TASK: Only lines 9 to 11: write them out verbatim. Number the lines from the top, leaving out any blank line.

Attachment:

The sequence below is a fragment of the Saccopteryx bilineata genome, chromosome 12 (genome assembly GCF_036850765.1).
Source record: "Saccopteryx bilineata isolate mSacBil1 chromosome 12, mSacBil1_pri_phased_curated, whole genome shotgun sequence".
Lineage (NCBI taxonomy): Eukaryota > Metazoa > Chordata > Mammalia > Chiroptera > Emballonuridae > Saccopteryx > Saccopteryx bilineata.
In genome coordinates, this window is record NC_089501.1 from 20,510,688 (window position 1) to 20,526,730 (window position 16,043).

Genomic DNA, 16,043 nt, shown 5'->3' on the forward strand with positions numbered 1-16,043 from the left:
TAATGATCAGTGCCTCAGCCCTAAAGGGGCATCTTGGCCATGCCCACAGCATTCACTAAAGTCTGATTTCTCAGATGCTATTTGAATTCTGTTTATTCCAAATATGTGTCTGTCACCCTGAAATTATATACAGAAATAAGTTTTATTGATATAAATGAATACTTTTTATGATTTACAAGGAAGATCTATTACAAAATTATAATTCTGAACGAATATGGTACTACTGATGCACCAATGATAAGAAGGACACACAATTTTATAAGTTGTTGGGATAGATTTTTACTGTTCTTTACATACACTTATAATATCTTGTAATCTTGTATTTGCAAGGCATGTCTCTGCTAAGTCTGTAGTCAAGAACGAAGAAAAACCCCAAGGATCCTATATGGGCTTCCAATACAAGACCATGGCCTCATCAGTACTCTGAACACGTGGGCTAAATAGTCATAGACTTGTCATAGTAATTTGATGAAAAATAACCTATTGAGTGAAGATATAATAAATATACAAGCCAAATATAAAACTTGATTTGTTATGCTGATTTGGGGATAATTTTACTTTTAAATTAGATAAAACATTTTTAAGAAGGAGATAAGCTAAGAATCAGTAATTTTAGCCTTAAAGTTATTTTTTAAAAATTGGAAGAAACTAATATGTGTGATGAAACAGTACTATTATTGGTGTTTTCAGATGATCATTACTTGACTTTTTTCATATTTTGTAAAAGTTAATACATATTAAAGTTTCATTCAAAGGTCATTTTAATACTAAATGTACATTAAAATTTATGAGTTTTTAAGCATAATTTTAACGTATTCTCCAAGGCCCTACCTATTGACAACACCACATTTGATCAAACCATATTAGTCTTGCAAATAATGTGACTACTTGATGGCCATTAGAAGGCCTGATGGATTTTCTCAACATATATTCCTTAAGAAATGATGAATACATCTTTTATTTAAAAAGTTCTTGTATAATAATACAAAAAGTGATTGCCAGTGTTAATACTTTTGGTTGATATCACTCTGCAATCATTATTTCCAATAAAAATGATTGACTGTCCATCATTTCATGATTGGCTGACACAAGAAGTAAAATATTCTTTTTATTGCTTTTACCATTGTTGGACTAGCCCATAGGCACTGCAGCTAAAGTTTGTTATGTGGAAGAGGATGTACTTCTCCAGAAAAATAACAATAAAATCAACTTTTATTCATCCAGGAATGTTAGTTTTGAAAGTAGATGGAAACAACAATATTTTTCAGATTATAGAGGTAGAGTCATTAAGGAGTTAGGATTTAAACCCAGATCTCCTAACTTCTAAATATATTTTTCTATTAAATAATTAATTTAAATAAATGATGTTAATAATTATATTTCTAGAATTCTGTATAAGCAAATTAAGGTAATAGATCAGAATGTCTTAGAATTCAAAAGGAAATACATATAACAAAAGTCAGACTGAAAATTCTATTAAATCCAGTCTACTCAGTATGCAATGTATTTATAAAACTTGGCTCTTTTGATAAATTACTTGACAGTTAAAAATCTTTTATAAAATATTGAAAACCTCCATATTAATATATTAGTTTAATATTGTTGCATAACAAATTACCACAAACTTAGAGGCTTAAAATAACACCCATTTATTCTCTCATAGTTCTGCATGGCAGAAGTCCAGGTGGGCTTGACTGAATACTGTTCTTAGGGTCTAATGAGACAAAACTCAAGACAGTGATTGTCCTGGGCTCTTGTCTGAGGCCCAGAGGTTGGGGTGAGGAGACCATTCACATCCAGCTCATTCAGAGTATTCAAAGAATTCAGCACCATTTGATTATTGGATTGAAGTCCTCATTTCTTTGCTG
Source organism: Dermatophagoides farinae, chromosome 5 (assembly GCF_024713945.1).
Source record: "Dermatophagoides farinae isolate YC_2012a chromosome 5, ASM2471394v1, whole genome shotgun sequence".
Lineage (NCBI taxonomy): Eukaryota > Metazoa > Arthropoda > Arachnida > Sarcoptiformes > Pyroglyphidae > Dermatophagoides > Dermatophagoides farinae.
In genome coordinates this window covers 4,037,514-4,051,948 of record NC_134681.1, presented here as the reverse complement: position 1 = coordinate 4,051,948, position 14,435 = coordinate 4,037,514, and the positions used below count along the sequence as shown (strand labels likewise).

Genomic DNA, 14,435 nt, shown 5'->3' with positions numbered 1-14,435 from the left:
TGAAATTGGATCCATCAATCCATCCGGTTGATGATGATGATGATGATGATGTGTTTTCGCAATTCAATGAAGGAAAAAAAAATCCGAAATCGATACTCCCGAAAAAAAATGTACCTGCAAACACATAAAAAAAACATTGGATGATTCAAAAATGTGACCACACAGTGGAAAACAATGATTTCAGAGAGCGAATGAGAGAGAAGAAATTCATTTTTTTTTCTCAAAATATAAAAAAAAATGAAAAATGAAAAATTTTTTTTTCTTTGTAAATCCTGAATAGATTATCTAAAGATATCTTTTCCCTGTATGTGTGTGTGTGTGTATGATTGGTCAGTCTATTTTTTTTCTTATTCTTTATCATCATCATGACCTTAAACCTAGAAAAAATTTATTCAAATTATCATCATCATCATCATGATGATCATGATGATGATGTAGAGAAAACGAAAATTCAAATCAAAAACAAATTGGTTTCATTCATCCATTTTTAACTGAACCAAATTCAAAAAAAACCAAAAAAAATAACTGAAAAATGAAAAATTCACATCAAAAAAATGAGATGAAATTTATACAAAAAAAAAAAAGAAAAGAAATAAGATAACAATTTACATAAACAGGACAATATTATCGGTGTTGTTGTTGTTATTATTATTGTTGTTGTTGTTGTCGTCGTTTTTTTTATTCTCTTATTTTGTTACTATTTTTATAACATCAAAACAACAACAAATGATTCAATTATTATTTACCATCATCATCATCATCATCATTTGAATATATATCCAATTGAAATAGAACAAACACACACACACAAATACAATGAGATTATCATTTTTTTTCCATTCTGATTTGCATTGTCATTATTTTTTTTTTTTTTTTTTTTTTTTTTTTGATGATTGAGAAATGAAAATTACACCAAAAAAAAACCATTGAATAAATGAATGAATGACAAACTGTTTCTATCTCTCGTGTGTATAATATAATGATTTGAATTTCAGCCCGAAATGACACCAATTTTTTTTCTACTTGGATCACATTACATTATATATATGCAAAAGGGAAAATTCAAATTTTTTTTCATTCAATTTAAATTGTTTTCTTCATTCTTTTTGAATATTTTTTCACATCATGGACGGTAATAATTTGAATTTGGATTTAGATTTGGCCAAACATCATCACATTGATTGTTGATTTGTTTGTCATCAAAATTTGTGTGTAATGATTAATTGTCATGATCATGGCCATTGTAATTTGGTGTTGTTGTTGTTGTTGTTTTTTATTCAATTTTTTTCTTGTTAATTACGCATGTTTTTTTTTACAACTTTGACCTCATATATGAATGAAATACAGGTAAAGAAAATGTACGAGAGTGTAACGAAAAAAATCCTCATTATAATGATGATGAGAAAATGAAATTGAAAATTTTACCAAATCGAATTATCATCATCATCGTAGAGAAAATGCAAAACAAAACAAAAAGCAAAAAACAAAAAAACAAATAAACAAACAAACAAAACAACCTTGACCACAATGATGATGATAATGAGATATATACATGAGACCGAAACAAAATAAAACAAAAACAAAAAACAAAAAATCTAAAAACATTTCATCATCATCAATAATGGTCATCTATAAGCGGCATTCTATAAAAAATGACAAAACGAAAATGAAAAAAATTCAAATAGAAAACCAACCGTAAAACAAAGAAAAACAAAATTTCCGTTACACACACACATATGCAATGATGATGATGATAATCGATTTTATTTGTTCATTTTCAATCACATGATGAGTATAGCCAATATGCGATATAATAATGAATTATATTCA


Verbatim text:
Lineage (NCBI taxonomy): Eukaryota > Metazoa > Arthropoda > Arachnida > Sarcoptiformes > Pyroglyphidae > Dermatophagoides > Dermatophagoides farinae.
In genome coordinates this window covers 4,037,514-4,051,948 of record NC_134681.1, presented here as the reverse complement: position 1 = coordinate 4,051,948, position 14,435 = coordinate 4,037,514, and the positions used below count along the sequence as shown (strand labels likewise).

Genomic DNA, 14,435 nt, shown 5'->3' with positions numbered 1-14,435 from the left: